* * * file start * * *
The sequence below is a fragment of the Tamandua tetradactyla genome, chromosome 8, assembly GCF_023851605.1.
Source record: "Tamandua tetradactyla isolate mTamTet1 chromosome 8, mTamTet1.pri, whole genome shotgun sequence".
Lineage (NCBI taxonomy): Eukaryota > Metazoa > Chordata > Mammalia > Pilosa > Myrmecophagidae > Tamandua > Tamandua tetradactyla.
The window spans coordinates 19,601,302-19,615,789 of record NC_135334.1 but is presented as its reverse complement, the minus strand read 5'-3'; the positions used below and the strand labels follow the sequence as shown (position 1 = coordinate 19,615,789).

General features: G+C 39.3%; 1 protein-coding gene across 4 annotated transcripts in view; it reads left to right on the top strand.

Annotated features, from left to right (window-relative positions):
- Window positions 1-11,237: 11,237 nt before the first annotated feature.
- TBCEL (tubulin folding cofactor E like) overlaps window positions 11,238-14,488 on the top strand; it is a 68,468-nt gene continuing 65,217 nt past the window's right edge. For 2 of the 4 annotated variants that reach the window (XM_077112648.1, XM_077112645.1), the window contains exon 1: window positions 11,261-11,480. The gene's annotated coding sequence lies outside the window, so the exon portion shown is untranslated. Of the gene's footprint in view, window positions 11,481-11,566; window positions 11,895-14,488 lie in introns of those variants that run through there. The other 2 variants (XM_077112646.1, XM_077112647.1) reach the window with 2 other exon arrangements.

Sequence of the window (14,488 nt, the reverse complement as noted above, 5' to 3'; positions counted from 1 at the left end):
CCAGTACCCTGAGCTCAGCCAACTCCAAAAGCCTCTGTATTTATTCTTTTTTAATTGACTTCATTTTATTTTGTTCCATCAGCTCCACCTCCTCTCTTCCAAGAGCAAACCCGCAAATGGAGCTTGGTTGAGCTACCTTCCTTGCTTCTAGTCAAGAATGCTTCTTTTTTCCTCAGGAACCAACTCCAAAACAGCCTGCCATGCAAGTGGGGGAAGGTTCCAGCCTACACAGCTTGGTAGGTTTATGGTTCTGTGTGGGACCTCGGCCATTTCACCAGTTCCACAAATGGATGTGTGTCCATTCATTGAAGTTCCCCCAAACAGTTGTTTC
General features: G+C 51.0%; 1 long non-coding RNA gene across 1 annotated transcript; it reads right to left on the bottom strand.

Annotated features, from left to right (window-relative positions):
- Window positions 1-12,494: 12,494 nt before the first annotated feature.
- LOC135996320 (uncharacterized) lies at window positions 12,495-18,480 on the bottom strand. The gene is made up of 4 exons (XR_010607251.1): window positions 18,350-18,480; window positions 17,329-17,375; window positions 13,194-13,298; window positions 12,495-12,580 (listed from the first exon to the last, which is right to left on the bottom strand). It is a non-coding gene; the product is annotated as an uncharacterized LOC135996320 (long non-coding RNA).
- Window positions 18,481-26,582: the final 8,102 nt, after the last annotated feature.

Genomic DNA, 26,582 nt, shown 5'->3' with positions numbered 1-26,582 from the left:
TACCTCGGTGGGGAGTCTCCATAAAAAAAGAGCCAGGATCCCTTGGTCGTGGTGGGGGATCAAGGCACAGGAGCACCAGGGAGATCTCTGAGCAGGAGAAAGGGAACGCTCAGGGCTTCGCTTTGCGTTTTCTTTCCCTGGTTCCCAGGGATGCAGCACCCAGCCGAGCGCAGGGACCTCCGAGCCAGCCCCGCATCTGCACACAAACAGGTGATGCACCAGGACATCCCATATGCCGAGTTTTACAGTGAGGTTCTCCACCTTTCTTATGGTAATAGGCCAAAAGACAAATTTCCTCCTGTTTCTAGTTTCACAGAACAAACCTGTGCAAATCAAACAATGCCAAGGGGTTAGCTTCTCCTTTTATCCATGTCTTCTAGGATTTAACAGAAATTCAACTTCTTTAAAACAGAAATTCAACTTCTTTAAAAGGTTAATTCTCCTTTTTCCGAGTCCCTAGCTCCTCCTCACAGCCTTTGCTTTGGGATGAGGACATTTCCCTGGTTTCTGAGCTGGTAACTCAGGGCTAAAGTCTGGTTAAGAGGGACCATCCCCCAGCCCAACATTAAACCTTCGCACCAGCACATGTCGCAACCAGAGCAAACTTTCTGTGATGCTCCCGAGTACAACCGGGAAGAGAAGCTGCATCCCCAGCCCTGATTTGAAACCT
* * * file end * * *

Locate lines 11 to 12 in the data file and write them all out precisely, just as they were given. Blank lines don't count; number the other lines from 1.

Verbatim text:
General features: G+C 51.0%; 1 long non-coding RNA gene across 1 annotated transcript; it reads right to left on the bottom strand.

Annotated features, from left to right (window-relative positions):